Some brilliant actors whom themselves would make their own slight impressions on the genre (Margot Kidder: The Clown at Midnight, Lynne Griffin: Curtains and John Saxon: Nightmare Beach and The Babydoll Murders) offer support to a competent lead in Olivia Hussey. Aside from a couple of weak moments she carried the majority of the picture extremely well. Kudos also to the actor(s) that performed the terrorising calls, because their effort to sound as deranged as humanly possible gave the film one of the scariest ingredients of the cycle. We cannot forget to mention Roy Moore and Bob Clark’s dialogue; because without it, the movie certainly would not have been so fearfully memorable.
The slasher genre has gained a reputation over the years for being somewhat over populated by incompetent/amateur filmmakers. But efforts like this, Halloween and House on Sorority Row prove that the category is a necessary ingredient to cinema history when it’s handled properly. This has recently been re-released on DVD with minimal extras but maximum value for money and really does warrant a purchase. There’s not a lot more to be said to convince you, this is a true cult-classic and your collection is poorer without a copy. Maybe next time you are bothered by a crank caller, you’ll be a little more cautious as to how you handle the situation…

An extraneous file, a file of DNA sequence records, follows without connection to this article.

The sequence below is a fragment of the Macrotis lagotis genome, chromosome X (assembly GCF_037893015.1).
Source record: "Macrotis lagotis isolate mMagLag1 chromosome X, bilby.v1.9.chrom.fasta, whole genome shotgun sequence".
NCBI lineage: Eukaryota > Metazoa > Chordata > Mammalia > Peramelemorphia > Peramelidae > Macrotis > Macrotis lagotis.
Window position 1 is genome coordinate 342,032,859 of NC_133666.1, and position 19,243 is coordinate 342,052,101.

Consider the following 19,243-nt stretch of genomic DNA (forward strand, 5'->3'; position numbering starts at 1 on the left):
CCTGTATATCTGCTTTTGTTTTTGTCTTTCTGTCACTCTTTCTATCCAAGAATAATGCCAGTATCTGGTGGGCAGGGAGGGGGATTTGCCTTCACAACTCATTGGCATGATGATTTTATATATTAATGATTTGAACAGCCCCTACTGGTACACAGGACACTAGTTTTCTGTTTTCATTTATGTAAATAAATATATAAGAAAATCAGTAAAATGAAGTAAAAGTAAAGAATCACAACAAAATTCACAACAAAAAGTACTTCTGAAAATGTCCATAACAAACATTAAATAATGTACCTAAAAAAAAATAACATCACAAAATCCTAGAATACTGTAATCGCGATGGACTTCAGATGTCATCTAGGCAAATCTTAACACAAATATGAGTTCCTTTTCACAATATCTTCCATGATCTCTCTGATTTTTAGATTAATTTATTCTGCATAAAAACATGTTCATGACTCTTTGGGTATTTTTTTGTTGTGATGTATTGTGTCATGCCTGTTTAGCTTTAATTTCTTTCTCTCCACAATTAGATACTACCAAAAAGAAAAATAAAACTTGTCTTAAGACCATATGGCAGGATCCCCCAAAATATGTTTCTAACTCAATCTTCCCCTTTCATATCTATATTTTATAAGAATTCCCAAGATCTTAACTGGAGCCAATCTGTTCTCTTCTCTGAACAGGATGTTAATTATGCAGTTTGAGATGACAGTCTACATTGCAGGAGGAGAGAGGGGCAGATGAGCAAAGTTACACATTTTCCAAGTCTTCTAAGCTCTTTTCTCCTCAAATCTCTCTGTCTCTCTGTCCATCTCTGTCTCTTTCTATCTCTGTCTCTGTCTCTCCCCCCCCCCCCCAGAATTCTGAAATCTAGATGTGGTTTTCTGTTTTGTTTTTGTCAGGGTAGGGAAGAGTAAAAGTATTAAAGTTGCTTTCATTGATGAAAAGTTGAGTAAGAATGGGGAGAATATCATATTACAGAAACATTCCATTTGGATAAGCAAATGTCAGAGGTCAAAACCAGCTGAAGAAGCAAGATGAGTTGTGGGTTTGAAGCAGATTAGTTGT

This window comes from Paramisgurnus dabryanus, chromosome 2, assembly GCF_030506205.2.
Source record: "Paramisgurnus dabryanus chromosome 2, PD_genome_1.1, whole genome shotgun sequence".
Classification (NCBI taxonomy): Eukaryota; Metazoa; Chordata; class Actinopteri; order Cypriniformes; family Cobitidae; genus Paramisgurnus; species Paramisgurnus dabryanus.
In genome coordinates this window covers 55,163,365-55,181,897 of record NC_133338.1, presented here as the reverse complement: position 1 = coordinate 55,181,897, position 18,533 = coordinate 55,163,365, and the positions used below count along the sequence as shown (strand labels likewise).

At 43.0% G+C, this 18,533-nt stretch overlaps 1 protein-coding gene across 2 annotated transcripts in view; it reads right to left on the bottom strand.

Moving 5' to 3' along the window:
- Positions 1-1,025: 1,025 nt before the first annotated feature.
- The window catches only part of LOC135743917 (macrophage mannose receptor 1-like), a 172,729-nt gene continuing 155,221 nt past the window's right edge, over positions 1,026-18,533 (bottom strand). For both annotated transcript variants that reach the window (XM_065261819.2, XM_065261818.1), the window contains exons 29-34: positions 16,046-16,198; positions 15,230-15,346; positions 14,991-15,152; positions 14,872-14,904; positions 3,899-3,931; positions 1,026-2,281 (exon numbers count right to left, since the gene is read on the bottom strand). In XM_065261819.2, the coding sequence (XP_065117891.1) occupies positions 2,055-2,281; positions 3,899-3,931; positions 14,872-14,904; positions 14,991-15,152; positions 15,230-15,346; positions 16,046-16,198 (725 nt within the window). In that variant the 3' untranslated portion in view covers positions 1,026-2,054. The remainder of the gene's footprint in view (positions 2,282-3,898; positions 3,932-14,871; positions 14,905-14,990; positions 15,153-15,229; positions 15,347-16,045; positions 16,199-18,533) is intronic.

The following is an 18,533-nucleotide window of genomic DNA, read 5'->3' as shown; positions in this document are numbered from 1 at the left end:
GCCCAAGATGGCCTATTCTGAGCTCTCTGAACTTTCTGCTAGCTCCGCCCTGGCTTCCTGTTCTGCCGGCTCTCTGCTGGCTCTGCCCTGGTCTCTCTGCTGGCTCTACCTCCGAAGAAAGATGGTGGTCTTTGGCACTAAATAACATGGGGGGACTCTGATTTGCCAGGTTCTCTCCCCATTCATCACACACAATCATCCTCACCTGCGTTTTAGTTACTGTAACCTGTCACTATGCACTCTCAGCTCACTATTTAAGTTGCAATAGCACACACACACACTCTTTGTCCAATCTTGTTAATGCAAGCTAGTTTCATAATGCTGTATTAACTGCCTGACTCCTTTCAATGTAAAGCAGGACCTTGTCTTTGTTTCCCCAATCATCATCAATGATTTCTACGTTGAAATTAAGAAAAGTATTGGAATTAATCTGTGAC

Final Girl √√√
Directed by: Fred Olen Ray
Starring: Jo-Ann Robinson, Richard Hench, Roger Maycock
Review by Luisito Joaquín González
Looking back that whole video-nasty thing was really just a big anti climax. Kind of like sharing a bed with Angelina Jolie and finding out that she’d just given her vow to a nunnery. In the UK, films like Pranks and Madhouse were reputed to be so vile and depraved that the thought of sitting through one of them felt like stealing your next door neighbor’s car and going banger racing round the block. But when they finally hit shelves some twenty years later it was like, “Oh was that really what all the fuss was about?” That’s why it’s nice to come across a title that someway lives up to its exaggerated reputation. Scalps certainly delivers on the gore score and includes one or two grisly scenes that somewhat exceed the expectations of the shoestring budget. The Grim Reaper and Mystery in Rome also boasted extreme gore scenarios, but still couldn’t lift themselves above mediocrity. I hoped that Scalps could support the bloody stuff with a few decent shocks and surprises.